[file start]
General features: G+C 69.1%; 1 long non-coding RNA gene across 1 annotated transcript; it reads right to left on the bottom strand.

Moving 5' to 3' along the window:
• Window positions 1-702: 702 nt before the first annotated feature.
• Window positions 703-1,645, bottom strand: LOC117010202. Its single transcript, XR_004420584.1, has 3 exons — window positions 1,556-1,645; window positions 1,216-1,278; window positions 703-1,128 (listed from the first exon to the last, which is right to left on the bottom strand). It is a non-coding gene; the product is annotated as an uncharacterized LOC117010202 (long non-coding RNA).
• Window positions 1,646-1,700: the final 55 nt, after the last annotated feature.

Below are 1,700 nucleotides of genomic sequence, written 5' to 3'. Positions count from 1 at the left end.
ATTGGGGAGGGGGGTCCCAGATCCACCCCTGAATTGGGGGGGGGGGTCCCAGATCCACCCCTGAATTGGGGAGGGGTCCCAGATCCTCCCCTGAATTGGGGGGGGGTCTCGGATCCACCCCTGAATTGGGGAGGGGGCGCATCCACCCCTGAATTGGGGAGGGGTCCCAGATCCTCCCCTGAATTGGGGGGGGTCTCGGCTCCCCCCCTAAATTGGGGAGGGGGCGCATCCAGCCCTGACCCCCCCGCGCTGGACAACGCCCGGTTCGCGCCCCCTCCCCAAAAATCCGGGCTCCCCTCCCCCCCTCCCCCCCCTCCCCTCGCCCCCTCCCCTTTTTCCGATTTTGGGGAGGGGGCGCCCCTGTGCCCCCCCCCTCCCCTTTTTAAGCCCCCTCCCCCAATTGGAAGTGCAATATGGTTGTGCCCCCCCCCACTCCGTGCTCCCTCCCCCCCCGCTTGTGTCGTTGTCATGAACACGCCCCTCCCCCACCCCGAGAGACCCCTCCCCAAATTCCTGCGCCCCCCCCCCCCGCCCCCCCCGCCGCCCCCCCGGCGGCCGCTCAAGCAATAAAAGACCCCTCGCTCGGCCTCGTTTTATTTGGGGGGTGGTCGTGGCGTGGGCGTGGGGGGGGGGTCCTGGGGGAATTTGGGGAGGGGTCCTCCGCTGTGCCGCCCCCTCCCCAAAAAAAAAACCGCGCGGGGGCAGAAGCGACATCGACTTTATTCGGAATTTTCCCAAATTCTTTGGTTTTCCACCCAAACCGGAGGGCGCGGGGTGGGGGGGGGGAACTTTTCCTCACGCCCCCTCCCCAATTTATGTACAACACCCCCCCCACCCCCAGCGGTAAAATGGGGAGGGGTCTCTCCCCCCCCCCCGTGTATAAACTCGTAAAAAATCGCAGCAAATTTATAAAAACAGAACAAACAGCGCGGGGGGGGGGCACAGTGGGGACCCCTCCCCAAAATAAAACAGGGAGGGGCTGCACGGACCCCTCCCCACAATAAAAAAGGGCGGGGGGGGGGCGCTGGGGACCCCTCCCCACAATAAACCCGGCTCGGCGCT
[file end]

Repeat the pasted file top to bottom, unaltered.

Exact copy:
General features: G+C 69.1%; 1 long non-coding RNA gene across 1 annotated transcript; it reads right to left on the bottom strand.

Moving 5' to 3' along the window:
• Window positions 1-702: 702 nt before the first annotated feature.
• Window positions 703-1,645, bottom strand: LOC117010202. Its single transcript, XR_004420584.1, has 3 exons — window positions 1,556-1,645; window positions 1,216-1,278; window positions 703-1,128 (listed from the first exon to the last, which is right to left on the bottom strand). It is a non-coding gene; the product is annotated as an uncharacterized LOC117010202 (long non-coding RNA).
• Window positions 1,646-1,700: the final 55 nt, after the last annotated feature.

Below are 1,700 nucleotides of genomic sequence, written 5' to 3'. Positions count from 1 at the left end.
ATTGGGGAGGGGGGTCCCAGATCCACCCCTGAATTGGGGGGGGGGGTCCCAGATCCACCCCTGAATTGGGGAGGGGTCCCAGATCCTCCCCTGAATTGGGGGGGGGTCTCGGATCCACCCCTGAATTGGGGAGGGGGCGCATCCACCCCTGAATTGGGGAGGGGTCCCAGATCCTCCCCTGAATTGGGGGGGGTCTCGGCTCCCCCCCTAAATTGGGGAGGGGGCGCATCCAGCCCTGACCCCCCCGCGCTGGACAACGCCCGGTTCGCGCCCCCTCCCCAAAAATCCGGGCTCCCCTCCCCCCCTCCCCCCCCTCCCCTCGCCCCCTCCCCTTTTTCCGATTTTGGGGAGGGGGCGCCCCTGTGCCCCCCCCCTCCCCTTTTTAAGCCCCCTCCCCCAATTGGAAGTGCAATATGGTTGTGCCCCCCCCCACTCCGTGCTCCCTCCCCCCCCGCTTGTGTCGTTGTCATGAACACGCCCCTCCCCCACCCCGAGAGACCCCTCCCCAAATTCCTGCGCCCCCCCCCCCCGCCCCCCCCGCCGCCCCCCCGGCGGCCGCTCAAGCAATAAAAGACCCCTCGCTCGGCCTCGTTTTATTTGGGGGGTGGTCGTGGCGTGGGCGTGGGGGGGGGGTCCTGGGGGAATTTGGGGAGGGGTCCTCCGCTGTGCCGCCCCCTCCCCAAAAAAAAAACCGCGCGGGGGCAGAAGCGACATCGACTTTATTCGGAATTTTCCCAAATTCTTTGGTTTTCCACCCAAACCGGAGGGCGCGGGGTGGGGGGGGGGAACTTTTCCTCACGCCCCCTCCCCAATTTATGTACAACACCCCCCCCACCCCCAGCGGTAAAATGGGGAGGGGTCTCTCCCCCCCCCCCGTGTATAAACTCGTAAAAAATCGCAGCAAATTTATAAAAACAGAACAAACAGCGCGGGGGGGGGGCACAGTGGGGACCCCTCCCCAAAATAAAACAGGGAGGGGCTGCACGGACCCCTCCCCACAATAAAAAAGGGCGGGGGGGGGGCGCTGGGGACCCCTCCCCACAATAAACCCGGCTCGGCGCT